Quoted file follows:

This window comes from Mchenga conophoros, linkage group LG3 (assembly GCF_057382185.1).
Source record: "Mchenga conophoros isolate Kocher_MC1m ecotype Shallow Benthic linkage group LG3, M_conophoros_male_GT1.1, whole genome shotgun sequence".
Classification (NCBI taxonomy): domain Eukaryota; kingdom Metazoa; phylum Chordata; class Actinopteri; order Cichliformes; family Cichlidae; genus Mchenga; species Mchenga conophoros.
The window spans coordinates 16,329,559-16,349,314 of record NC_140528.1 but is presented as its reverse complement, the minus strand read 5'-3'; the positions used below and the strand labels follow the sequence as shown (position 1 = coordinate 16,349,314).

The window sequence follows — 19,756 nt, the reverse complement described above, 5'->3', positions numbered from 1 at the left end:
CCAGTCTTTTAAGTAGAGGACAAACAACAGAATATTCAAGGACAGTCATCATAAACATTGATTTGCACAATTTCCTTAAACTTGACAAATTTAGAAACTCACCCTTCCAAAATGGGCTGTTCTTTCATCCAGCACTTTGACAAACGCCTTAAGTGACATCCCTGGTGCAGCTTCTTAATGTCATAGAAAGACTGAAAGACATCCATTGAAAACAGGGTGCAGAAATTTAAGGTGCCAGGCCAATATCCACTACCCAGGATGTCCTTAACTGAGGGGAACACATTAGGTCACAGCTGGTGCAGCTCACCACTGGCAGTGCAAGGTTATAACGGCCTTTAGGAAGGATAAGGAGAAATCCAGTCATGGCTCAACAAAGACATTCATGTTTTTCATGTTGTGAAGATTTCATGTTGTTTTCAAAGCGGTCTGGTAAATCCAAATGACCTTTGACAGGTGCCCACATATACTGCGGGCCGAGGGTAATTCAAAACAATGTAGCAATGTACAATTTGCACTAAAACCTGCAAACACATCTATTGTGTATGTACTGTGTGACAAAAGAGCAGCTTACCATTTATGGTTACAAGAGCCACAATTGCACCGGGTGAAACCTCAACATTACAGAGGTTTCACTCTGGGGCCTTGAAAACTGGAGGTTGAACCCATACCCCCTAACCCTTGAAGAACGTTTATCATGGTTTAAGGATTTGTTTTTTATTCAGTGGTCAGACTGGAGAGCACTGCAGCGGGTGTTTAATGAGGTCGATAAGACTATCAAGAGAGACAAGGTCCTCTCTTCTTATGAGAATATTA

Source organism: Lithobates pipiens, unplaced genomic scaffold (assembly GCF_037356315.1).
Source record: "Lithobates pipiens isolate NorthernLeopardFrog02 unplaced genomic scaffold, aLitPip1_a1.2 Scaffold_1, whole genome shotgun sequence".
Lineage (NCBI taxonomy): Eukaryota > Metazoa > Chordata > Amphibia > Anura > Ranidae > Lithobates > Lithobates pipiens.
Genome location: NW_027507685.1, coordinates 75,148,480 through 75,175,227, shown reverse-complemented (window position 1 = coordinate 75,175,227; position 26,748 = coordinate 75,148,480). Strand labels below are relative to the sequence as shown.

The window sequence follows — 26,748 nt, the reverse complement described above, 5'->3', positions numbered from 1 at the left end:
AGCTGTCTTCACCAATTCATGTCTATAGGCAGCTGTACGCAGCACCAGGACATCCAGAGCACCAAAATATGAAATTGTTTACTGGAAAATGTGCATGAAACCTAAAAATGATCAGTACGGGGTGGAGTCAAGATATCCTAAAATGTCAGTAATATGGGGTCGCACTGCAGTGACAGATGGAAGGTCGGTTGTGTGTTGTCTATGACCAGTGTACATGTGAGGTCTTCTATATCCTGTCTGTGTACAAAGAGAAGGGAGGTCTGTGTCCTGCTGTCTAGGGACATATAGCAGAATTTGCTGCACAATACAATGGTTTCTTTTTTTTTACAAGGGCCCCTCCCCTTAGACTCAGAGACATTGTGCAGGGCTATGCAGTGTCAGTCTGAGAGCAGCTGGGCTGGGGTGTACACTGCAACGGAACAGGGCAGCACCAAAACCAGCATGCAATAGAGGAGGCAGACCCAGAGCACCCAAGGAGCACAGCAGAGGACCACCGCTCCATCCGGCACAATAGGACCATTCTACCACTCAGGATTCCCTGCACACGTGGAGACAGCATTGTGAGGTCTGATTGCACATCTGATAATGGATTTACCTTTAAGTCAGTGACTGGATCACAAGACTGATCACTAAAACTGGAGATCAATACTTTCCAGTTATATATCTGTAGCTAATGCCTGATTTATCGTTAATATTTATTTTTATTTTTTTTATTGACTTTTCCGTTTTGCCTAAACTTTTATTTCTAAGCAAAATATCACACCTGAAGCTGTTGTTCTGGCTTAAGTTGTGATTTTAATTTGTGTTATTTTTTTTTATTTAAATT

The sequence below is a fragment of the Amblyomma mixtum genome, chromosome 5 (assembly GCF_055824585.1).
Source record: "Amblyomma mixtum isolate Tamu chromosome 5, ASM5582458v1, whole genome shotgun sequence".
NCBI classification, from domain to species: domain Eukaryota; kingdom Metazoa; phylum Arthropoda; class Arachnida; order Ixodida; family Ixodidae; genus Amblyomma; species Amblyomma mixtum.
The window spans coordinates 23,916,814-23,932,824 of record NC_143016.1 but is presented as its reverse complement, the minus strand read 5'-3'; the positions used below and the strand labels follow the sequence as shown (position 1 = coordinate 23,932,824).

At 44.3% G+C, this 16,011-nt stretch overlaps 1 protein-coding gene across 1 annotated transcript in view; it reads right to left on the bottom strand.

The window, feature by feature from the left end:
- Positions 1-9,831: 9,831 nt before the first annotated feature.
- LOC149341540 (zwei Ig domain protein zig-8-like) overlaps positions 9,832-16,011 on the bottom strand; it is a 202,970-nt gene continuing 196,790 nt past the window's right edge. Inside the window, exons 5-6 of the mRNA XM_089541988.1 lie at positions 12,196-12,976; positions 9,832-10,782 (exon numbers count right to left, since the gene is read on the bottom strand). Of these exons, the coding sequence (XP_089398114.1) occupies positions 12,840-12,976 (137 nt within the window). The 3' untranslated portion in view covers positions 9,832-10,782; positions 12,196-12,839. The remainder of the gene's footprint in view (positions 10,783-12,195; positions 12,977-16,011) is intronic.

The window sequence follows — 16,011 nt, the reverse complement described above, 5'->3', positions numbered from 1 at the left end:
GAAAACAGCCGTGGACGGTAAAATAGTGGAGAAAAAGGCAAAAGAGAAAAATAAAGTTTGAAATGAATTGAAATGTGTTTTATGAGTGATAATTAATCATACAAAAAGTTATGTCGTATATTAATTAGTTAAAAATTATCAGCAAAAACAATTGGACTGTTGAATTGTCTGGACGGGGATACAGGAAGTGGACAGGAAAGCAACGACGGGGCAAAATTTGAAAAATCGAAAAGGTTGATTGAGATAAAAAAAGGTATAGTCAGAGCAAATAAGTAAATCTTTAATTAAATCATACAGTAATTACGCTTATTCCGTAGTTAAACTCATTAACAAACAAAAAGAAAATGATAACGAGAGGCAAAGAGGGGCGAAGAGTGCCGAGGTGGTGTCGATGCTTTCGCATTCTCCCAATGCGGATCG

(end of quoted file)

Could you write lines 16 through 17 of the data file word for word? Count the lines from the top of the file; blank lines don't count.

The window spans coordinates 23,916,814-23,932,824 of record NC_143016.1 but is presented as its reverse complement, the minus strand read 5'-3'; the positions used below and the strand labels follow the sequence as shown (position 1 = coordinate 23,932,824).

At 44.3% G+C, this 16,011-nt stretch overlaps 1 protein-coding gene across 1 annotated transcript in view; it reads right to left on the bottom strand.